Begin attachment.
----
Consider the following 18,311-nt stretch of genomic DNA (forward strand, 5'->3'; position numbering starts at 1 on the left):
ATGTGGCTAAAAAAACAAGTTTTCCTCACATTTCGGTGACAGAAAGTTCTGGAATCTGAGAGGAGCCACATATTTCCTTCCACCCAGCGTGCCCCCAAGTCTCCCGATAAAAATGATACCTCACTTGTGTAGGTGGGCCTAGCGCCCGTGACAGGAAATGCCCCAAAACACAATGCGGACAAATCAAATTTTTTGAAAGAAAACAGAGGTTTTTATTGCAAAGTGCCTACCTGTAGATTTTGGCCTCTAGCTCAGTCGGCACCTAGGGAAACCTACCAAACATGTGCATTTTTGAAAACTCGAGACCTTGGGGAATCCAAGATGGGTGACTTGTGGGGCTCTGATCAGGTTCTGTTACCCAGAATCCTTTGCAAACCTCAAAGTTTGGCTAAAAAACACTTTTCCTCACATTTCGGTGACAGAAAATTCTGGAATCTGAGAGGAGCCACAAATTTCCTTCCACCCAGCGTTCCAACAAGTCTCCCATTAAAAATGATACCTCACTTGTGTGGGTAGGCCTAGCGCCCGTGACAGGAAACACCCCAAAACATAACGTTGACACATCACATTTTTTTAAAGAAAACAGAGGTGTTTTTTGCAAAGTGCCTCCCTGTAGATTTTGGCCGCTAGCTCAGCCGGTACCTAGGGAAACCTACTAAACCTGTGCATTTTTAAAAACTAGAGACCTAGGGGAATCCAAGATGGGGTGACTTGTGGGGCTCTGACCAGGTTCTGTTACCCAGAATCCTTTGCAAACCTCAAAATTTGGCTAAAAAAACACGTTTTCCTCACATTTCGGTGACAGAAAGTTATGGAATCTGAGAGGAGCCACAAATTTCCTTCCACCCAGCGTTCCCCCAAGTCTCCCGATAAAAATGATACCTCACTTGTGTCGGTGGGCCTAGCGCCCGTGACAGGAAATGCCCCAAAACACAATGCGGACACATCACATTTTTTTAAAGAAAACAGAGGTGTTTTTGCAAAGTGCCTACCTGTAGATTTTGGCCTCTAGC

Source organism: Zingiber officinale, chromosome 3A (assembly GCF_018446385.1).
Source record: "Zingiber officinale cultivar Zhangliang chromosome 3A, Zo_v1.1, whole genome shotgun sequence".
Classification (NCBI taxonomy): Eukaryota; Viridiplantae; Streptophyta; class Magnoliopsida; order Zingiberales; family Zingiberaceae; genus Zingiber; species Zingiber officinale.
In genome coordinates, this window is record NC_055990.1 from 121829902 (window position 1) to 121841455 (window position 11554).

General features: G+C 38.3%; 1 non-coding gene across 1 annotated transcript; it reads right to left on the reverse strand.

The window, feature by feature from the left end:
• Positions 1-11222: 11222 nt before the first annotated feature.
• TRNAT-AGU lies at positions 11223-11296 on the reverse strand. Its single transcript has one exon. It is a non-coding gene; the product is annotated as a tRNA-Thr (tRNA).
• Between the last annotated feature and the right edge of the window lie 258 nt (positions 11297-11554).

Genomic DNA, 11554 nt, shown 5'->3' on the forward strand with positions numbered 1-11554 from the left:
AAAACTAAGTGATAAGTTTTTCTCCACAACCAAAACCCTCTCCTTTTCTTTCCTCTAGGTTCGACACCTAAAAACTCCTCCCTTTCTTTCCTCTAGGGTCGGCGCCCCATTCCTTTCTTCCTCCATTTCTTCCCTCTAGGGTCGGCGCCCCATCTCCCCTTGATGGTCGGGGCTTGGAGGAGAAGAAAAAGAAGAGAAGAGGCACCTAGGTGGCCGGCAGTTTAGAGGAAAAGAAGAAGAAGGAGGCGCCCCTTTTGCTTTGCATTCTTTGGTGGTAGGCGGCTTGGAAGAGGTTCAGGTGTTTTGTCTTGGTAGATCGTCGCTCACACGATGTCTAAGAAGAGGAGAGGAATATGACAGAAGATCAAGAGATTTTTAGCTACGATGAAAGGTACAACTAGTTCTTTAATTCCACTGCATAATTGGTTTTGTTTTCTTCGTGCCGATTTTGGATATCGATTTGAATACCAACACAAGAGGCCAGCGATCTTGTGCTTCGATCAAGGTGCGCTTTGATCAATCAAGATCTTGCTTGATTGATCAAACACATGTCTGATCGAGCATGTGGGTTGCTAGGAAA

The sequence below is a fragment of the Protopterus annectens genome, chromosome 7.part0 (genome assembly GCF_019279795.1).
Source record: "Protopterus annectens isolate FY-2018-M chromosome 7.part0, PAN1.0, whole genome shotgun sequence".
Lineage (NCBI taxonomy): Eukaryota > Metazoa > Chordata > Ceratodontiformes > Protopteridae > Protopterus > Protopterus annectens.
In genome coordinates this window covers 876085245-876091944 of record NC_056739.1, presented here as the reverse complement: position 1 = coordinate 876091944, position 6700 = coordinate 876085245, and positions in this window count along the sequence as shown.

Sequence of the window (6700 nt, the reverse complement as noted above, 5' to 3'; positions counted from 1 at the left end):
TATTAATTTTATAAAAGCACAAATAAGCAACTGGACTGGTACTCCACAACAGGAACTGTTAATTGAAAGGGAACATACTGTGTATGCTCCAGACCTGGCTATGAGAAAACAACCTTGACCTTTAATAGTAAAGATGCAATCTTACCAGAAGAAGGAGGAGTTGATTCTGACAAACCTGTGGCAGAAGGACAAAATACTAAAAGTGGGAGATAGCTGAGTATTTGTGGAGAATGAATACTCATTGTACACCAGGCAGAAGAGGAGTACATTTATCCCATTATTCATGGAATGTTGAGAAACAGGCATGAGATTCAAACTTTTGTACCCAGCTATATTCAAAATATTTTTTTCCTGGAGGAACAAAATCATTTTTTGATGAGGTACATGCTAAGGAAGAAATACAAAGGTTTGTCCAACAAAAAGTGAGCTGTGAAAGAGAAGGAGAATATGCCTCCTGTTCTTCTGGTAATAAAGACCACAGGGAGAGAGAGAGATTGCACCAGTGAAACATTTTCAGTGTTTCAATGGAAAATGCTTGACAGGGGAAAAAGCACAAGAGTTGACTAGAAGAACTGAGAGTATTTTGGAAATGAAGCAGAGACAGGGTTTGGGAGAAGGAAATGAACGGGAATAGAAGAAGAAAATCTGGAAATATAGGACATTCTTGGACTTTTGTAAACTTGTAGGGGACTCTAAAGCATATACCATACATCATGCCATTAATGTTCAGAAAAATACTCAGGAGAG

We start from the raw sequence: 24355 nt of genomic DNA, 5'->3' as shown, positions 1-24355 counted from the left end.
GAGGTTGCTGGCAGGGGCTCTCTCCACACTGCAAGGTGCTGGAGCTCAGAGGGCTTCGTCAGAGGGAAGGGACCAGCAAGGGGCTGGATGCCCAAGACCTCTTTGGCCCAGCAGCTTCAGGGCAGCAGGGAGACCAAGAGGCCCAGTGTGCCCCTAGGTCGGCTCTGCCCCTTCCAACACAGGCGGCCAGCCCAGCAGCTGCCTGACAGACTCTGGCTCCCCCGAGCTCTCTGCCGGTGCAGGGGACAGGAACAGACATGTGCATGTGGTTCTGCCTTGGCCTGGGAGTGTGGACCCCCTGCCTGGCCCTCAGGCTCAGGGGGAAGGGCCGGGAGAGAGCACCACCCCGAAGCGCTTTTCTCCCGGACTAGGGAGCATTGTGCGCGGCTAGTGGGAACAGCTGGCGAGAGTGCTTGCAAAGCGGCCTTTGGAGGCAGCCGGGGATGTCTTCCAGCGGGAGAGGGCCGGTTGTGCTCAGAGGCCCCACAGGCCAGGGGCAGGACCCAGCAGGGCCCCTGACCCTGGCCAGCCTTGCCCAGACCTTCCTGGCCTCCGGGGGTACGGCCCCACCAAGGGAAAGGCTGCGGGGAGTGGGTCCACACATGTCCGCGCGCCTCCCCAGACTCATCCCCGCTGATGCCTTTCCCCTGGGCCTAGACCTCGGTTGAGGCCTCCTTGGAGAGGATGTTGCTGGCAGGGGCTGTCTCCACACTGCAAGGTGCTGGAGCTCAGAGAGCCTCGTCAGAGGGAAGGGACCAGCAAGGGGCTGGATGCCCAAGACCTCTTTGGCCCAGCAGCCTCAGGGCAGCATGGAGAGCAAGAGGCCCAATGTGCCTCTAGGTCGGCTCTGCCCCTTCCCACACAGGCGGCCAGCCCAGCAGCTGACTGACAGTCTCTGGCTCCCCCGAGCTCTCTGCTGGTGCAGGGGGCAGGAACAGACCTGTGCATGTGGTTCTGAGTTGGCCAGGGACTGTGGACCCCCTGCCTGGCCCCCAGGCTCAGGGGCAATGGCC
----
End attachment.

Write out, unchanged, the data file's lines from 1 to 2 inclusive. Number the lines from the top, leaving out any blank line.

Consider the following 18,311-nt stretch of genomic DNA (forward strand, 5'->3'; position numbering starts at 1 on the left):
ATGTGGCTAAAAAAACAAGTTTTCCTCACATTTCGGTGACAGAAAGTTCTGGAATCTGAGAGGAGCCACATATTTCCTTCCACCCAGCGTGCCCCCAAGTCTCCCGATAAAAATGATACCTCACTTGTGTAGGTGGGCCTAGCGCCCGTGACAGGAAATGCCCCAAAACACAATGCGGACAAATCAAATTTTTTGAAAGAAAACAGAGGTTTTTATTGCAAAGTGCCTACCTGTAGATTTTGGCCTCTAGCTCAGTCGGCACCTAGGGAAACCTACCAAACATGTGCATTTTTGAAAACTCGAGACCTTGGGGAATCCAAGATGGGTGACTTGTGGGGCTCTGATCAGGTTCTGTTACCCAGAATCCTTTGCAAACCTCAAAGTTTGGCTAAAAAACACTTTTCCTCACATTTCGGTGACAGAAAATTCTGGAATCTGAGAGGAGCCACAAATTTCCTTCCACCCAGCGTTCCAACAAGTCTCCCATTAAAAATGATACCTCACTTGTGTGGGTAGGCCTAGCGCCCGTGACAGGAAACACCCCAAAACATAACGTTGACACATCACATTTTTTTAAAGAAAACAGAGGTGTTTTTTGCAAAGTGCCTCCCTGTAGATTTTGGCCGCTAGCTCAGCCGGTACCTAGGGAAACCTACTAAACCTGTGCATTTTTAAAAACTAGAGACCTAGGGGAATCCAAGATGGGGTGACTTGTGGGGCTCTGACCAGGTTCTGTTACCCAGAATCCTTTGCAAACCTCAAAATTTGGCTAAAAAAACACGTTTTCCTCACATTTCGGTGACAGAAAGTTATGGAATCTGAGAGGAGCCACAAATTTCCTTCCACCCAGCGTTCCCCCAAGTCTCCCGATAAAAATGATACCTCACTTGTGTCGGTGGGCCTAGCGCCCGTGACAGGAAATGCCCCAAAACACAATGCGGACACATCACATTTTTTTAAAGAAAACAGAGGTGTTTTTGCAAAGTGCCTACCTGTAGATTTTGGCCTCTAGC